923echo "git archive --prefix=linux-$new/ v$new | gzip -9 > ../linux-$new.tar.gz"
924echo "git diff v$stable v$new | gzip -9 > ../patch-$new.gz"
925echo "git log --no-merges v$new ^v$last > ../ChangeLog-$new"
926echo "git shortlog --no-merges v$new ^v$last > ../ShortLog"
927echo "git diff --stat --summary -M v$last v$new > ../diffstat-$new"
928-------------------------------------------------
929
930and then he just cut-and-pastes the output commands after verifying that
931they look OK.
4a7979ca 932
8ceca74a 933[[Finding-comments-with-given-content]]
187b0d80 934Finding commits referencing a file with given content
d5821de2 935~~~~~~~~~~~~~~~~~~~~~~~~~~~~~~~~~~~~~~~~~~~~~~~~~~~~~
187b0d80
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936
937Somebody hands you a copy of a file, and asks which commits modified a
938file such that it contained the given content either before or after the
939commit. You can find out with this:
940
941-------------------------------------------------
170c0438 942$ git log --raw --abbrev=40 --pretty=oneline -- filename |
187b0d80
BF
943 grep -B 1 `git hash-object filename`
944-------------------------------------------------
945
946Figuring out why this works is left as an exercise to the (advanced)
947student. The gitlink:git-log[1], gitlink:git-diff-tree[1], and
948gitlink:git-hash-object[1] man pages may prove helpful.
949
e34caace 950[[Developing-with-git]]
d19fbc3c
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951Developing with git
952===================
953
e34caace 954[[telling-git-your-name]]
d19fbc3c
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955Telling git your name
956---------------------
957
958Before creating any commits, you should introduce yourself to git. The
58c19d1f
BF
959easiest way to do so is to make sure the following lines appear in a
960file named .gitconfig in your home directory:
d19fbc3c
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961
962------------------------------------------------
d19fbc3c
BF
963[user]
964 name = Your Name Comes Here
965 email = you@yourdomain.example.com
d19fbc3c
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966------------------------------------------------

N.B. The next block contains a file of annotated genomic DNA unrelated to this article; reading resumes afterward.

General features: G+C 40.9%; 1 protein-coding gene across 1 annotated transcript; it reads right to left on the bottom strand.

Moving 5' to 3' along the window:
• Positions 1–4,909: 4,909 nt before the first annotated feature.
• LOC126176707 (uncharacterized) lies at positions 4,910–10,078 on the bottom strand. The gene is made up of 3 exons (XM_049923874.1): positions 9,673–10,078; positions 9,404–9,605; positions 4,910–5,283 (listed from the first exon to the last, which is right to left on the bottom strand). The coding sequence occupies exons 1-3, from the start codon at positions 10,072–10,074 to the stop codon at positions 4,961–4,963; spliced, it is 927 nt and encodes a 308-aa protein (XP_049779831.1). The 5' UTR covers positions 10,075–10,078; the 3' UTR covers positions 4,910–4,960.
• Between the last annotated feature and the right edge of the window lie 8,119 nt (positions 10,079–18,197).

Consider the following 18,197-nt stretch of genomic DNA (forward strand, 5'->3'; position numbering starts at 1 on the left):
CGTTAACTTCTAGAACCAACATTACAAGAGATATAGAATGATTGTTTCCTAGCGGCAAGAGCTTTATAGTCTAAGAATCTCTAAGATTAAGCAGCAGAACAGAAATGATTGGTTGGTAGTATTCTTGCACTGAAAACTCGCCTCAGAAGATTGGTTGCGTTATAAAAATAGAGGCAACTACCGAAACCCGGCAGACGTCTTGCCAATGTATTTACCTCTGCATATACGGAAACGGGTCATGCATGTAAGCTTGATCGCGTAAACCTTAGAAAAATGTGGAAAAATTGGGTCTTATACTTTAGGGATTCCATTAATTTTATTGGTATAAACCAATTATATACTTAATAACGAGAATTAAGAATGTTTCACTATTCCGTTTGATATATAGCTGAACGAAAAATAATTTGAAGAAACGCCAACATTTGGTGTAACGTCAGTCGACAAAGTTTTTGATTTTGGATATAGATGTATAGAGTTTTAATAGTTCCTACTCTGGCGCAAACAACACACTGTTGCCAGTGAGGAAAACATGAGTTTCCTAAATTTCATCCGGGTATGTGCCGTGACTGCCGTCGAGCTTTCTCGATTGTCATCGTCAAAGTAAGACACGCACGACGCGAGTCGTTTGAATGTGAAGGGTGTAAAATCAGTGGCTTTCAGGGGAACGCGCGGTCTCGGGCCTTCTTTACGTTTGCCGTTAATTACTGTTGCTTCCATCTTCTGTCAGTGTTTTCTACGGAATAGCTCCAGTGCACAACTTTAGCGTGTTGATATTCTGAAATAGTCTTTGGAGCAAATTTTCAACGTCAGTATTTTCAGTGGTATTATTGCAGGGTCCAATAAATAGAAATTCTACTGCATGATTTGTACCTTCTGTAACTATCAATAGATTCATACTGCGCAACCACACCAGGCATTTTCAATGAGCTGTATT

967
fc90c536
BF
968(See the "CONFIGURATION FILE" section of gitlink:git-config[1] for
969details on the configuration file.)
970
d19fbc3c 971
e34caace 972[[creating-a-new-repository]]
d19fbc3c
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973Creating a new repository
974-------------------------
975
976Creating a new repository from scratch is very easy:
977
978-------------------------------------------------
979$ mkdir project
980$ cd project
f1d2b477 981$ git init
d19fbc3c
BF
982-------------------------------------------------
983
984If you have some initial content (say, a tarball):
985
986-------------------------------------------------
987$ tar -xzvf project.tar.gz
988$ cd project
f1d2b477 989$ git init
d19fbc3c
BF
990$ git add . # include everything below ./ in the first commit:
991$ git commit
992-------------------------------------------------
993
994[[how-to-make-a-commit]]
ae25c67a 995How to make a commit
d19fbc3c
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996--------------------
997
998Creating a new commit takes three steps:
999
1000 1. Making some changes to the working directory using your
1001 favorite editor.
1002 2. Telling git about your changes.
1003 3. Creating the commit using the content you told git about
1004 in step 2.
1005
1006In practice, you can interleave and repeat steps 1 and 2 as many
1007times as you want: in order to keep track of what you want committed
1008at step 3, git maintains a snapshot of the tree's contents in a
1009special staging area called "the index."
1010
01997b4a
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1011At the beginning, the content of the index will be identical to
1012that of the HEAD. The command "git diff --cached", which shows
1013the difference between the HEAD and the index, should therefore
1014produce no output at that point.
eb6ae7f4 1015
d19fbc3c
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1016Modifying the index is easy:
1017
1018To update the index with the new contents of a modified file, use
1019
1020-------------------------------------------------
1021$ git add path/to/file
1022-------------------------------------------------
1023
1024To add the contents of a new file to the index, use
1025
1026-------------------------------------------------
1027$ git add path/to/file
1028-------------------------------------------------
1029
eb6ae7f4 1030To remove a file from the index and from the working tree,
d19fbc3c
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1031